And when, after a roadside screening of a documentary on the horrific communal riots in Bhiwandi, a social activist points out how these riots are orchestrated by those in power to divert attention from more pressing issues like unemployment, hunger, lack of education, Salim goes into deeper thought.
At the café, where he hangs out with other taporis, Salim and his friends discuss the documentary; but Lala, a big-time seller of contraband goods, putting on patriotic airs, tells them the documentary was a lie. A heated argument follows, with Vilas, one of Salim’s friends, telling Lala off.
Soon after, Vilas is bumped off by a passing car.
This is the turning point in Salim’s life. He realises how inconsequential he is in the syndicate of the ruthless Lalas and Raju Seths, whose dirty deeds he has done so far. When he goes to the police station to ask about Vilas’ murderer, he finds the police official unconcerned. For him Vilas’ death meant just one goonda less. And yet, it was the likes of Vilas and Salim whom the cop used, to get information and whose thumb impressions helped him ‘fix’ cases.
With the activist and Aslam’s words ringing in his ears, Salim decides to reform. Applying for a job as a humble garage mechanic, Salim dreams of educating his sister’s children, having a home of his own, of leading the life of izzat Aslam had advised.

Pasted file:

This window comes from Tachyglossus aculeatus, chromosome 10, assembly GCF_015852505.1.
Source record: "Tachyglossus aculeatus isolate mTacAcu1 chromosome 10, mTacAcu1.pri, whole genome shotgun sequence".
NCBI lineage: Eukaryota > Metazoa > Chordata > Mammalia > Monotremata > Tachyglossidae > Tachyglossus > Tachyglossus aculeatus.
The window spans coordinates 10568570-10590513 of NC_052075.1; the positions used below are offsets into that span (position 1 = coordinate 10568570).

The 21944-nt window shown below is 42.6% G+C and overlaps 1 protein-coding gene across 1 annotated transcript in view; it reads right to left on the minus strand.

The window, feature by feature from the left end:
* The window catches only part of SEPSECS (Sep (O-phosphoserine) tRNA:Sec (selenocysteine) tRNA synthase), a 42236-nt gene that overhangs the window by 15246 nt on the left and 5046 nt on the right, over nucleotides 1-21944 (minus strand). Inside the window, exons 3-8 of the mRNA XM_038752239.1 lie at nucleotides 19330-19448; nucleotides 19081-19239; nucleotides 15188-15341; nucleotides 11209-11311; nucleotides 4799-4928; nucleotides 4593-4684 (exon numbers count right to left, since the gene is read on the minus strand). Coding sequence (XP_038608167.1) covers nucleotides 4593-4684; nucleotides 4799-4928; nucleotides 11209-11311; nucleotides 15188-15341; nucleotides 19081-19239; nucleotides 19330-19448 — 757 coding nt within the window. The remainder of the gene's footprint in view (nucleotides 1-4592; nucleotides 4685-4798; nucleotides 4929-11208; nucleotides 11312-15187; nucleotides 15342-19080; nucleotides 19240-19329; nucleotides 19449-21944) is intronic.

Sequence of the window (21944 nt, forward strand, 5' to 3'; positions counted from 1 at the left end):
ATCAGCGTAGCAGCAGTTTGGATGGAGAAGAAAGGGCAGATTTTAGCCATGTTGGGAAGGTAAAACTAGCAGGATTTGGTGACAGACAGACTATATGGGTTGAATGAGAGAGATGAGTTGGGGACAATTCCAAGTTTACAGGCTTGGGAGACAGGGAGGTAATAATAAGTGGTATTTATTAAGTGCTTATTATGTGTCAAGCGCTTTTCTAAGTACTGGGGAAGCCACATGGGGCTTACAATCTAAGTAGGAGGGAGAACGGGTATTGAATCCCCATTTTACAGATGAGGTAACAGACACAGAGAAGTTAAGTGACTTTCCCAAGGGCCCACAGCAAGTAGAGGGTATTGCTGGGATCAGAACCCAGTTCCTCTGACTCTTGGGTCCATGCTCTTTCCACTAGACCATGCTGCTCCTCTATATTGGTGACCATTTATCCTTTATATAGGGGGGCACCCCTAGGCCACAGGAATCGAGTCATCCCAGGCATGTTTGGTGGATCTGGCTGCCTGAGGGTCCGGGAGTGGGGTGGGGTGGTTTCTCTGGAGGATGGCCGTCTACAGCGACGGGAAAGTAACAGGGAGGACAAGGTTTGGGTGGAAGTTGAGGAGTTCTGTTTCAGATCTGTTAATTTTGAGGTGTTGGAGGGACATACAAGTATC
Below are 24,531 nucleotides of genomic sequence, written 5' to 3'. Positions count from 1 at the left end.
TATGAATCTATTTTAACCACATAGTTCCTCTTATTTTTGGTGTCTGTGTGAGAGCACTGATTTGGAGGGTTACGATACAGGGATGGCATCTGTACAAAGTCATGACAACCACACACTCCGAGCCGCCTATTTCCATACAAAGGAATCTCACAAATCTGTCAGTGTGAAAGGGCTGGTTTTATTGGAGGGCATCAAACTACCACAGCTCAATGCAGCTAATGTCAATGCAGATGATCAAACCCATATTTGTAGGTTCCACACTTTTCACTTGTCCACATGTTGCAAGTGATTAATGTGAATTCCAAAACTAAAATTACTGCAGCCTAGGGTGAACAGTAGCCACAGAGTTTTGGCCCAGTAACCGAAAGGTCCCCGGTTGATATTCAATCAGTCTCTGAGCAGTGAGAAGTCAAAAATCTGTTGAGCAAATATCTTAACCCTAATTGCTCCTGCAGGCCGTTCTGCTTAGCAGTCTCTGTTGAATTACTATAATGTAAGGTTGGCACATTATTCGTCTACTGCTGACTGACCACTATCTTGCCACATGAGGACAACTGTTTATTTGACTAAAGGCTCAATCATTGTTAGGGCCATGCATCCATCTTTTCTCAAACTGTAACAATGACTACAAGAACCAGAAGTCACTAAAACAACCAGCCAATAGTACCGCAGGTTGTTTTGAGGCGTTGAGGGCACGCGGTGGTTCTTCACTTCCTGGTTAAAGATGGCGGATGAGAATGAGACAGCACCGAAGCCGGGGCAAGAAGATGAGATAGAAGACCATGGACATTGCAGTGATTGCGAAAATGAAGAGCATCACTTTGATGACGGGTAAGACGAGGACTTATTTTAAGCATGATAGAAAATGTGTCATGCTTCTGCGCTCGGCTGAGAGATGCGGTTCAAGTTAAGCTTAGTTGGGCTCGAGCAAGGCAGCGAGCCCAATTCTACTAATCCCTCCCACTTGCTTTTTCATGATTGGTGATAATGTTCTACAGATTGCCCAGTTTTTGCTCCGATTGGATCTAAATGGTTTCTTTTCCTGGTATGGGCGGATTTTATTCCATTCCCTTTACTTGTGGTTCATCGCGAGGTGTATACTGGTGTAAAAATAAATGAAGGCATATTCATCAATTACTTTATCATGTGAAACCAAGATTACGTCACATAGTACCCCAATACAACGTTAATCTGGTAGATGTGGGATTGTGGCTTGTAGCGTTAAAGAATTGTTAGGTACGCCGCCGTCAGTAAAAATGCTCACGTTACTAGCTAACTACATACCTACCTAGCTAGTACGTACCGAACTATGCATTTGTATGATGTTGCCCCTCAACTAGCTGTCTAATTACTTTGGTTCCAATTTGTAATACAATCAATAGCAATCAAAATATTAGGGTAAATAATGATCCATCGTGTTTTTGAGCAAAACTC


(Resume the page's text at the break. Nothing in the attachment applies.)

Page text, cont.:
Through the contrasting characters of Salim and Aslam, writer-director Mirza portrays different faces of the minority community. Hard-hitting dialogues by Hriday Lani juxtapose the educated, hard-working Muslim versus the uneducated one who is misled into pitying himself as a victim. Salim took to crime because he knew no other means of survival. His father could not afford to educate him and he hated to see his mother slogging at the sewing machine.
Naively, he believed that goondaism earned him respect. The café he frequented had pimps, smugglers, hitmen as customers and he saw them on back-slapping terms with high police officials. It made him feel important to hobnob with them. By the time he realises his mistake, it is too late.
He is inextricably caught in the web of a dangerous, unscrupulous mafia who want him to ignite a riot. His plea that his dhanda is not to create a danga falls on deaf ears.
The film ends on a tragic note. When Pavan Malhotra asked Mirza why it was necessary to do so after Salim had got reformed, Mirza replied, “Salim had to pay the price.” In an earlier era, writer-director Vijay Anand had, similarly, made the repentant protagonist of Kaala Bazaar serve a prison term for having been a black-marketeer, once. Both filmmakers condemn crime, no matter what the compulsions.
Nevertheless, your heart bleeds for Salim because it is the circumstances in which he grew up that made him what he is. Poverty, lack of education, self-pity and the lure of quick money is a lethal combination. But while Salim paid the price for being a goonda, the system that created him went scot free.
Have things changed 30-plus years later?
(The writer is an independent journalist and author of biographies on Madhubala and Dev Anand. This is an opinion piece, and the views expressed above are the author’s own. The Quint neither endorses nor is responsible for them.)
Subscribe To Our Daily Newsletter And Get News Delivered Straight To Your Inbox.